Smithsonian island outpost reeling from sexual-misconduct claims

Nature, Published online: 14 January 2022; doi:10.1038/d41586-022-00097-4 Complaints from more than a dozen women bring new scrutiny to the Smithsonian Tropical Research Institute. Press Release Distribution Service

Earth’s interior is cooling faster than expected

Researchers have demonstrated in the lab how well a mineral common at the boundary between the Earth’s core and mantle conducts heat. This leads them to suspect that the Earth’s heat may dissipate sooner than previously thought. Continue Reading at ScienceDaily.com Click Here. Press Release Distribution Service

Meet a colorful but colorblind spider

An international team of researchers found that the brightly colored jumping spider Saitis barbipes could not see its own vivid reds. Continue Reading at ScienceDaily.com Click Here. Press Release Distribution Service

Past eight years: Warmest since modern recordkeeping began

Earth’s global average surface temperature in 2021 tied with 2018 as the sixth warmest on record, according to independent analyses done by NASA and NOAA. Collectively, the past eight years are the warmest years since modern recordkeeping began in 1880. Continue Reading at ScienceDaily.com Click Here. Press Release Distribution Service

Synthetic viral lookalikes sneak gene-editing tools into cells

Nature, Published online: 13 January 2022; doi:10.1038/d41586-022-00068-9 Specially engineered particles allow researchers to fix blindness-causing genes in mice. Press Release Distribution Service

Humans and bacteria rely on the same aeons-old immune defence

Nature, Published online: 13 January 2022; doi:10.1038/d41586-022-00005-w Bacteria fending off viruses rely on a form of cell death also used by mammals to fight infection. Press Release Distribution Service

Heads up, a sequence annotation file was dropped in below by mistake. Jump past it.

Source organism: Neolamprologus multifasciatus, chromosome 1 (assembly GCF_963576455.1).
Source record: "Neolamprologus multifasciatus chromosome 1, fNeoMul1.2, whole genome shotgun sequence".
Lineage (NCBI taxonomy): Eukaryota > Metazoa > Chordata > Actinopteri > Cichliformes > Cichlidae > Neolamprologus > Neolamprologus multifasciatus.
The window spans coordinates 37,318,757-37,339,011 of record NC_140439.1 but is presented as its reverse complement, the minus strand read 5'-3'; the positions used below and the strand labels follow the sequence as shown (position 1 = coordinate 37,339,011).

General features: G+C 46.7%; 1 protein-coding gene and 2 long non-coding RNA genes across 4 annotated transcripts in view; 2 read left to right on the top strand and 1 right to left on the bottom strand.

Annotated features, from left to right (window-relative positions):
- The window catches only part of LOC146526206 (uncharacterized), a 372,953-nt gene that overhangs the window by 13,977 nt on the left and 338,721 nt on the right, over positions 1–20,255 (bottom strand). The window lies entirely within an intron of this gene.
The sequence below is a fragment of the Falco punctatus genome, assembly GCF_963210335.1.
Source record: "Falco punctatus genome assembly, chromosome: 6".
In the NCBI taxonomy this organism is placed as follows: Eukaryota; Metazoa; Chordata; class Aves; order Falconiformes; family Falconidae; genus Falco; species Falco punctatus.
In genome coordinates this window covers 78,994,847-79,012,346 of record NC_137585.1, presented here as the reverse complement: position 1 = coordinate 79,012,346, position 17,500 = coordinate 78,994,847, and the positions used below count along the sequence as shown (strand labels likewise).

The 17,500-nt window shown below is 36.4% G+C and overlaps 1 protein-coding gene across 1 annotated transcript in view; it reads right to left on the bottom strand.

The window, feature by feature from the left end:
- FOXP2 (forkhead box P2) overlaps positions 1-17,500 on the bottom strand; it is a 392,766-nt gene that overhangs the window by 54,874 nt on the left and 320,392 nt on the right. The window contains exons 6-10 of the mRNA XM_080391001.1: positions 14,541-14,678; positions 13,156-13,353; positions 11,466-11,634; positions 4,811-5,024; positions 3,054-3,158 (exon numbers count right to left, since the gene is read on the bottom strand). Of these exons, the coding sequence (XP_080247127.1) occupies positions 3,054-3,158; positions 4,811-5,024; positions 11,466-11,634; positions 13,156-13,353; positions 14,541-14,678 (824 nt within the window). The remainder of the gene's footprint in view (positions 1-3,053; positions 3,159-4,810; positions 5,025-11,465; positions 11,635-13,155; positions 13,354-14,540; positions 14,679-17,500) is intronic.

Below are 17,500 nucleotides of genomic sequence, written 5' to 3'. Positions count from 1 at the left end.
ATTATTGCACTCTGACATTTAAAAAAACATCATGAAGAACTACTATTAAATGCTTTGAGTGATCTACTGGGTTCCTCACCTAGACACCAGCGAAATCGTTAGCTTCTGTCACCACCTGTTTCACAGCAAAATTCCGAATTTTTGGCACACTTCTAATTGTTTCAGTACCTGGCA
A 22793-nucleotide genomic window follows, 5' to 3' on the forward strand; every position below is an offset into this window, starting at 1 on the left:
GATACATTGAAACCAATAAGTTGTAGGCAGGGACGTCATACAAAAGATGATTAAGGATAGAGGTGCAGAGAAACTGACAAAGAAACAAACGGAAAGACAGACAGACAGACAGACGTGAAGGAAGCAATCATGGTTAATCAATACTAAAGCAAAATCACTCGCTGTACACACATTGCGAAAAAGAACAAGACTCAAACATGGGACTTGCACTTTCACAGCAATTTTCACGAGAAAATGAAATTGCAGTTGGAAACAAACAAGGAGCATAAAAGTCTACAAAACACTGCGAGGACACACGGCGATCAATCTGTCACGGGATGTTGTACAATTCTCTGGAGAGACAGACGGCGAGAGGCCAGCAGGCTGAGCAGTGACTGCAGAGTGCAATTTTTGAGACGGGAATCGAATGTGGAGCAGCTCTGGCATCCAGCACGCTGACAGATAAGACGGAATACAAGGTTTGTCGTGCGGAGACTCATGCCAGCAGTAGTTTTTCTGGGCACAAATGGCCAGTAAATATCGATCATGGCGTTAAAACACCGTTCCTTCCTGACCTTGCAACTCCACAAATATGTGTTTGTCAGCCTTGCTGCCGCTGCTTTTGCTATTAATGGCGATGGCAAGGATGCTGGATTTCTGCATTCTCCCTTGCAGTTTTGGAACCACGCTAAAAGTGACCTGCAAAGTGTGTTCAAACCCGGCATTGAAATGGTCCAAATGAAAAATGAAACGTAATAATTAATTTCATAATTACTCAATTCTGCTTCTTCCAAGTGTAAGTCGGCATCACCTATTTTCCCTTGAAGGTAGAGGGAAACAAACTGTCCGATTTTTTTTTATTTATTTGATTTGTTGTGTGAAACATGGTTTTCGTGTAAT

Vast fish breeding colony is more than twice the size of Paris

Nature, Published online: 13 January 2022; doi:10.1038/d41586-022-00065-y Roughly 60 million nests of the Jonah’s icefish cover 240 square kilometres — the largest unbroken fish breeding ground ever found. Press Release Distribution Service

New explanation for Moon’s half-century magnetic mystery

A new study reveals how the diminutive Moon could have been an occasional magnetic powerhouse early in its history, a question that has confounded researchers since NASA’s Apollo program began in the 1960s. Continue Reading at ScienceDaily.com Click Here. Press Release Distribution Service

World’s largest fish breeding area discovered in Antarctica

Near the Filchner Ice Shelf in the south of the Antarctic Weddell Sea, a research team has found the world’s largest fish breeding area known to date. A towed camera system photographed and filmed thousands of nests of icefish of the species Neopagetopsis ionah on the seabed. Continue Reading at ScienceDaily.com Click Here. Press Release…

ALMA catches ‘intruder’ redhanded in rarely detected stellar flyby event

Scientists made a rare detection of a likely stellar flyby event in the Z Canis Majoris (Z CMa) star system. An intruder — not bound to the system — object came in close proximity to and interacted with the environment surrounding the binary protostar, causing the formation of chaotic, stretched-out streams of dust and gas…

Author Correction: A transcriptomic atlas of mouse cerebellar cortex comprehensively defines cell types

Nature, Published online: 12 January 2022; doi:10.1038/s41586-021-04373-7 Author Correction: A transcriptomic atlas of mouse cerebellar cortex comprehensively defines cell types Press Release Distribution Service